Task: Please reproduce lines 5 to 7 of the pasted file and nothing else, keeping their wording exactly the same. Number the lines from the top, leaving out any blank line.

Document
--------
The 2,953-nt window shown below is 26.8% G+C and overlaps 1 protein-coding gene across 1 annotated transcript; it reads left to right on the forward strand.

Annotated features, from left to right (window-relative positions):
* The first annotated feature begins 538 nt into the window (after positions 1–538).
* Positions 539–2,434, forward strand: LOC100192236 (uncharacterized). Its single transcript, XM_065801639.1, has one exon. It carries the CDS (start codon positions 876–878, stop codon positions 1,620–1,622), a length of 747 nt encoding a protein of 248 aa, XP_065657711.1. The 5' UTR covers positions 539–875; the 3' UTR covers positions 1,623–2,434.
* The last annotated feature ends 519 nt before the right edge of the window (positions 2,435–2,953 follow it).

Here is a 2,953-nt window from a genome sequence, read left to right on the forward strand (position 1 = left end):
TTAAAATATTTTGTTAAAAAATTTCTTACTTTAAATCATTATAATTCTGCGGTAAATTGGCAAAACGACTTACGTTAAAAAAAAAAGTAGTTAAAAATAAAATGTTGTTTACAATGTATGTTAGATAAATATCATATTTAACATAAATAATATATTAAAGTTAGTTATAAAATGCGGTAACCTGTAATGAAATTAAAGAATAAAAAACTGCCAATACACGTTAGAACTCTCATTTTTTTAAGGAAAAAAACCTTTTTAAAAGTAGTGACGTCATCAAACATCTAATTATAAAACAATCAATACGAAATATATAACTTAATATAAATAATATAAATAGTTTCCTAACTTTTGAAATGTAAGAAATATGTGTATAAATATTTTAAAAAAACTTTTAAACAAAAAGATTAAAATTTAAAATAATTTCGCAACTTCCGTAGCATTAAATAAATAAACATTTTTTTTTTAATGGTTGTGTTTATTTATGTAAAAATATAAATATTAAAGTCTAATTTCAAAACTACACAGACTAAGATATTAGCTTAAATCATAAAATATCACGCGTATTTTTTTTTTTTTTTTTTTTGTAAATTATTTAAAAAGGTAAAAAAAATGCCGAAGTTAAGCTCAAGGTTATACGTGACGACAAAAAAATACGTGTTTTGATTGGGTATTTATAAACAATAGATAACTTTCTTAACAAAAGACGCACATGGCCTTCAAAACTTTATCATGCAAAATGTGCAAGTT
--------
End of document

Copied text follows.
* The last annotated feature ends 519 nt before the right edge of the window (positions 2,435–2,953 follow it).

Here is a 2,953-nt window from a genome sequence, read left to right on the forward strand (position 1 = left end):
TTAAAATATTTTGTTAAAAAATTTCTTACTTTAAATCATTATAATTCTGCGGTAAATTGGCAAAACGACTTACGTTAAAAAAAAAAGTAGTTAAAAATAAAATGTTGTTTACAATGTATGTTAGATAAATATCATATTTAACATAAATAATATATTAAAGTTAGTTATAAAATGCGGTAACCTGTAATGAAATTAAAGAATAAAAAACTGCCAATACACGTTAGAACTCTCATTTTTTTAAGGAAAAAAACCTTTTTAAAAGTAGTGACGTCATCAAACATCTAATTATAAAACAATCAATACGAAATATATAACTTAATATAAATAATATAAATAGTTTCCTAACTTTTGAAATGTAAGAAATATGTGTATAAATATTTTAAAAAAACTTTTAAACAAAAAGATTAAAATTTAAAATAATTTCGCAACTTCCGTAGCATTAAATAAATAAACATTTTTTTTTTAATGGTTGTGTTTATTTATGTAAAAATATAAATATTAAAGTCTAATTTCAAAACTACACAGACTAAGATATTAGCTTAAATCATAAAATATCACGCGTATTTTTTTTTTTTTTTTTTTTGTAAATTATTTAAAAAGGTAAAAAAAATGCCGAAGTTAAGCTCAAGGTTATACGTGACGACAAAAAAATACGTGTTTTGATTGGGTATTTATAAACAATAGATAACTTTCTTAACAAAAGACGCACATGGCCTTCAAAACTTTATCATGCAAAATGTGCAAGTT